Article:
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“If you can keep your head when all about you are losing theirs ... yours is the Earth and everything that’s in it.” —English writer Rudyard Kipling,

“If—Self-control, patience, discipline—when I was young, my father drummed the lessons of Rudyard Kipling’s famous poem into my head. Today I keep a copy in my wallet—and another on my office wall. Kipling’s ode to stoicism is great life advice—and a blueprint for keeping cool when markets whip up fierce emotions. Stocks’ wild ride since January calls for that cool. Yes, 2022 has tested investors’ resolve thus far, but brighter days lie ahead. Here is more old wisdom to keep you level-headed through this classic correction.

“The four most expensive words in the English language are ‘this time it’s different.’”— Sir John Templeton

Every correction brings first-and-worst tales of unending economic doom—especially when they accompany wars, like the tragedy in Ukraine. But legendary Sir John knew economies are resilient—and coldhearted markets usually move past even the grizzliest stories well before people do. 

“The investor’s chief problem—and his worst enemy—is likely to be himself. … How your investments behave is much less important than how you behave.”—Benjamin Graham

The “Father of Securities Analysis” was a behavioral finance expert before the field existed. Heed his warning against emotional decision-making.

 “The 13 years I ran Magellan, the market went down nine times 10% or more. I had a perfect record—I went down more than the market, every time … .”—Peter Lynch

 Lynch’s Magellan fund averaged returns of nearly 30% annually during his spectacular tenure—and he never tried to sidestep unpredictable, sentiment-driven corrections. Neither should you. Corrections and sentiment-based volatility can’t be timed—only endured.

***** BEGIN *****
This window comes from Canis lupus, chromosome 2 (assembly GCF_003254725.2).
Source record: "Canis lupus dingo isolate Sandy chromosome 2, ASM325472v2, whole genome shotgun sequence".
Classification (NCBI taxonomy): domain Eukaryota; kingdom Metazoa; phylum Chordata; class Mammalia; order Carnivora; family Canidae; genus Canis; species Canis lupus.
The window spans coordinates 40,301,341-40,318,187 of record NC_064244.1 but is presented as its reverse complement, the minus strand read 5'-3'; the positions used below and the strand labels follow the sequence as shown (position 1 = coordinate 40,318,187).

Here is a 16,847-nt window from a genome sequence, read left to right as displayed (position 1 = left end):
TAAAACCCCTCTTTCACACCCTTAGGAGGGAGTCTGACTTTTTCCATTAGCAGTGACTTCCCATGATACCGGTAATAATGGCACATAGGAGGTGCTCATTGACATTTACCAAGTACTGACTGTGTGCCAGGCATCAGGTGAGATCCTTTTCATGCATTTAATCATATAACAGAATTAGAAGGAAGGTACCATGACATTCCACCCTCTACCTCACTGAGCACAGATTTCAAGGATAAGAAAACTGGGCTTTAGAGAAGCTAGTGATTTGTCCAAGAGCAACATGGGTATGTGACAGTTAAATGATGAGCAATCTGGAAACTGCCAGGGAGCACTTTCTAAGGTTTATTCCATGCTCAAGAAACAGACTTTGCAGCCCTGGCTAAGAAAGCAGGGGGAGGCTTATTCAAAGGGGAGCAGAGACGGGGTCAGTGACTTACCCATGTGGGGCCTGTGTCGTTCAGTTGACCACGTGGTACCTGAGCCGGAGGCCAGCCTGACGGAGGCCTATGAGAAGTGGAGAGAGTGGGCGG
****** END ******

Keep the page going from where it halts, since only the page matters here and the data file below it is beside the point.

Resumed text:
“Bravery is not the absence of fear. It is overcoming it.” —Mellody Hobson

Successful investors—even this former Starbucks chairwoman turned Ariel Investments’ president—aren’t fearless. But they don’t let fear drive decisions.

“Face up to two unpleasant facts: The future is never clear and you pay a very high price in the stock market for a cheery consensus. Uncertainty is the friend of the buyer of long-term values.”—Warren Buffett.

History’s greatest investor knows waiting is costly—market rebounds are usually strongest early on, amid rock-bottom sentiment. Siren songs like, “Wait for the bottom!”—or, “Be sure the rebound is real!”—are misguided. Downturns spur futile quests for certainty, which never comes. Hence, you need to own stocks before uncertainty falls, as I wrote on April 10.

“You don’t make money when you buy stocks. And you don’t make money when you sell stocks. You make money by waiting.” —Mohnish Pabrai

This money manager, author and Buffett disciple knows patience is requisite to earn stocks’ exceptional long-term returns. 

“Neither panic nor greed is an investment strategy. … The best foundation to help protect a portfolio against the unpredictable is having—and sticking with—a long-term strategic asset allocation plan."—Liz Ann Sonders

 Charles Schwab’s chief investment officer says investors should rarely—if ever—react to short-term market wiggles. As usual, she’s right.

“Fear sells newspapers and keeps people glued to the tube, but fear does not make money in the stock market.”—David Dreman

My former Forbes colleague and master contrarian understood that markets quickly pre-price fears—including many that never come to be. That tees up the positive surprises that turbocharge stocks when few expect it.

“What makes the task of fact finding so difficult is that in the stock market the facts of any situation come to us through a curtain of human emotions.”—Bernard Baruch

Baruch was among the world’s richest and most legendary traders of the late 19th and early 20th centuries, but his words ring as true today. You can’t eliminate your emotions—but self-awareness of them helps you manage their impact on investment decisions.

“Suppose you have years until retirement but because you get jittery when the stock market drops, you sell your stocks or mutual funds. ... When stocks have recovered, you jump back in, but by then you’re ‘buying high.’ That’s like waiting for the sale at a department store to end before buying that jacket you’ve been eyeing.”—Michelle Singletary

Stocks are one of the few things people get more excited to buy when they are pricier. Singletary—a top financial columnist and author—wisely sees downturns as an opportunity for long-term investors.

Finally, more counsel from Kipling: “Force your heart and nerve and sinew to serve your turn long after they are gone, and so hold on when there is nothing in you except the Will which says to them: ‘Hold on!’” Scary downturns usually end when the future looks darkest. Hold on—the rebound’s rewards lie ahead.

Ken Fisher, the founder, Executive Chairman and co-CIO of Fisher Investments, authored 11 books and is a widely published global investment columnist. For more, see Ken’s full bio, here

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